Wednesday, 9 July 2014

Tom Sawyer Abroad (1894)

After the initial fame of The Adventures of Tom Sawyer, the little world of St. Petersburg, Missouri, became Twain's playground for varied literary divergences. The most highly regarded of these is The Adventures of Huckleberry Finn in 1885. The Gilded Age romps of Sawyer, for as much murder and mayhem as they involved, were traded in for a sincere examination of life in the American South with all its harsh, squalid, unromantic realities. Quite early on, for instance, the reader is revolted by the horrible situation that the return of Huck's father puts him in. A barbaric man, he punishes the boy for "putting on airs" by being taught to read and proceeds to try and weasel Huck's trustfund (a legacy of the reward in the previous novel) as his "right" he is justly owed. No wonder Huck fakes his death and runs off with Jim, the escaped slave. As an unlearned, rural vagabond, Huck becomes Twain's "wild man" voice of satirical innocence.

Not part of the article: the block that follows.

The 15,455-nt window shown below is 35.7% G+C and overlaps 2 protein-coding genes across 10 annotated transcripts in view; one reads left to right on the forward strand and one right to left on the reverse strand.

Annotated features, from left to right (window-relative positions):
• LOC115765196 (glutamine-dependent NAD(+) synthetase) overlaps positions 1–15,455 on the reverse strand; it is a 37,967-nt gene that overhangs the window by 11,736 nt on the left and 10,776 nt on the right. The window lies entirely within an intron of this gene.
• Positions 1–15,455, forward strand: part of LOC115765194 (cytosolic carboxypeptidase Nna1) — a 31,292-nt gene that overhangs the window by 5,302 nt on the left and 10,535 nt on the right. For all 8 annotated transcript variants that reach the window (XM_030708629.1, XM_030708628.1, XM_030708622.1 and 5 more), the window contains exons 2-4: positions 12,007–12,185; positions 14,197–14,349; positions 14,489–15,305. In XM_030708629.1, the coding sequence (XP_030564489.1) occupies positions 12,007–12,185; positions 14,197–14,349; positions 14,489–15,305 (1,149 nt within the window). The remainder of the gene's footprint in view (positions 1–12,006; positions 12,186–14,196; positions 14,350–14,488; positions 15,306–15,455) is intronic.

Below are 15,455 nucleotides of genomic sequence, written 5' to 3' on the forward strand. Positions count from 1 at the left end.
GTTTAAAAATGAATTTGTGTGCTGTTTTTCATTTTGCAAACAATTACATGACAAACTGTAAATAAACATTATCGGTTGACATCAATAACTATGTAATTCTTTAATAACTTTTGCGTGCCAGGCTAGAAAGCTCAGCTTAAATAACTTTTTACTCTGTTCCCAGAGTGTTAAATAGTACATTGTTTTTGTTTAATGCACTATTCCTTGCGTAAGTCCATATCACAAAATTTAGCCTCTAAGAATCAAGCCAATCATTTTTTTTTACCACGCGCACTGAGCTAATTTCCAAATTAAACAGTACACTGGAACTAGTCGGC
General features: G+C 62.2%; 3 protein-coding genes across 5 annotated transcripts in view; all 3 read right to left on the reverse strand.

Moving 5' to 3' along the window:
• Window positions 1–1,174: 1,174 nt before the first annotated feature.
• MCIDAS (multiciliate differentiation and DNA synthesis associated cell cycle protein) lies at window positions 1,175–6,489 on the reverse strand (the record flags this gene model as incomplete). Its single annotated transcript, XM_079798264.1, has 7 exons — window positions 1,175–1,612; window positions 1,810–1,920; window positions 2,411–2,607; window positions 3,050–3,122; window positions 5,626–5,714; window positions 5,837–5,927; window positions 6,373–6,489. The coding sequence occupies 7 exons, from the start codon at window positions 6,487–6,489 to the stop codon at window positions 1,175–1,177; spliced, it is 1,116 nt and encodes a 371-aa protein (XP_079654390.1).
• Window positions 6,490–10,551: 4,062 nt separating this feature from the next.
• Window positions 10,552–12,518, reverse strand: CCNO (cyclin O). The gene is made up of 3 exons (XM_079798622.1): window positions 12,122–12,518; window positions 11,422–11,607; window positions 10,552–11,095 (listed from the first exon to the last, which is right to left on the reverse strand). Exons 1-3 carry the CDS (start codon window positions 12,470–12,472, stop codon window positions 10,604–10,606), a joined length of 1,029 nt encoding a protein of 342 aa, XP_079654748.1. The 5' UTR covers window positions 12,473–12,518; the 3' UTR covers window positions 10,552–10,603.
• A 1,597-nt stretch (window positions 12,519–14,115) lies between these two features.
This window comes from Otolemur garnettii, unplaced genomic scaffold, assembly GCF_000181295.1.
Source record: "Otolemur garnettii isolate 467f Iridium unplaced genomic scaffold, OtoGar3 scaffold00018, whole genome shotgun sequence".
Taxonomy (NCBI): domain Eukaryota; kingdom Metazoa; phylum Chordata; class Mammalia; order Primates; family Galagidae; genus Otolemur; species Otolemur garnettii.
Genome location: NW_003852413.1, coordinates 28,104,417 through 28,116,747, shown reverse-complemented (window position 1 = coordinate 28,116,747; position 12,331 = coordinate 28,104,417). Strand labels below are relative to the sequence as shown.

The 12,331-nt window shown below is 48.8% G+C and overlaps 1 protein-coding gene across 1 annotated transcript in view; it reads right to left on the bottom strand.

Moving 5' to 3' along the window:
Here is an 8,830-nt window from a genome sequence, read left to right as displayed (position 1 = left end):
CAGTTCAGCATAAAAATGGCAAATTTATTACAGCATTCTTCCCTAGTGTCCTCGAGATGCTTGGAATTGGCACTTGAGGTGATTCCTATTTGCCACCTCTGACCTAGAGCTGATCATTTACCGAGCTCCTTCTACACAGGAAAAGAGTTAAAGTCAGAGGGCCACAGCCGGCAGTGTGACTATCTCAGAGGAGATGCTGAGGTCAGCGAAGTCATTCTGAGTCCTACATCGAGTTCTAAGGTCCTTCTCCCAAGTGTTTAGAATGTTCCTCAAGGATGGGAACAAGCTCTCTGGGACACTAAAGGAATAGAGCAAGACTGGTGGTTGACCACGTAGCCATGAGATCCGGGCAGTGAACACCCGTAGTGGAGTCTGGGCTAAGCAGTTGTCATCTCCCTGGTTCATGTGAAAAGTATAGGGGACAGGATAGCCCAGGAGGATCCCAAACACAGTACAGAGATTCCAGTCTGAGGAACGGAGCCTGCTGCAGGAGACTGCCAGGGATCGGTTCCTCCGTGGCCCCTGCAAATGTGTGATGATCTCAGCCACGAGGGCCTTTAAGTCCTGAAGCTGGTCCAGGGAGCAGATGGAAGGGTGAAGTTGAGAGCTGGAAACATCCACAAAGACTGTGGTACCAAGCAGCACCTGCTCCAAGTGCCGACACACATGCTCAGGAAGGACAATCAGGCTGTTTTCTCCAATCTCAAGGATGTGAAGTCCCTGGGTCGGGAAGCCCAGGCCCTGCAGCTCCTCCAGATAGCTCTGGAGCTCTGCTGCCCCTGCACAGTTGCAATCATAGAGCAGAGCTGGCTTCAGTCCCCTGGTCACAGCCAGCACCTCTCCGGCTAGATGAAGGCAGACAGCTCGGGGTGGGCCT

Ten years later, Twain takes a different approach with Tom Sawyer Abroad. As something of a parody of Vernian Scientific Romances and dime novel Edisonades, the author takes Tom, Huck and Jim and throws them in with a mad inventor who takes them aloft in his dirigible. One can tell from this short novella and its follow-up Tom Sawyer, Detective that the gas had gone out of Sawyer and Finn for their author. Nevertheless, it does provide him with a few good moments of good-natured fun to poke at the genre.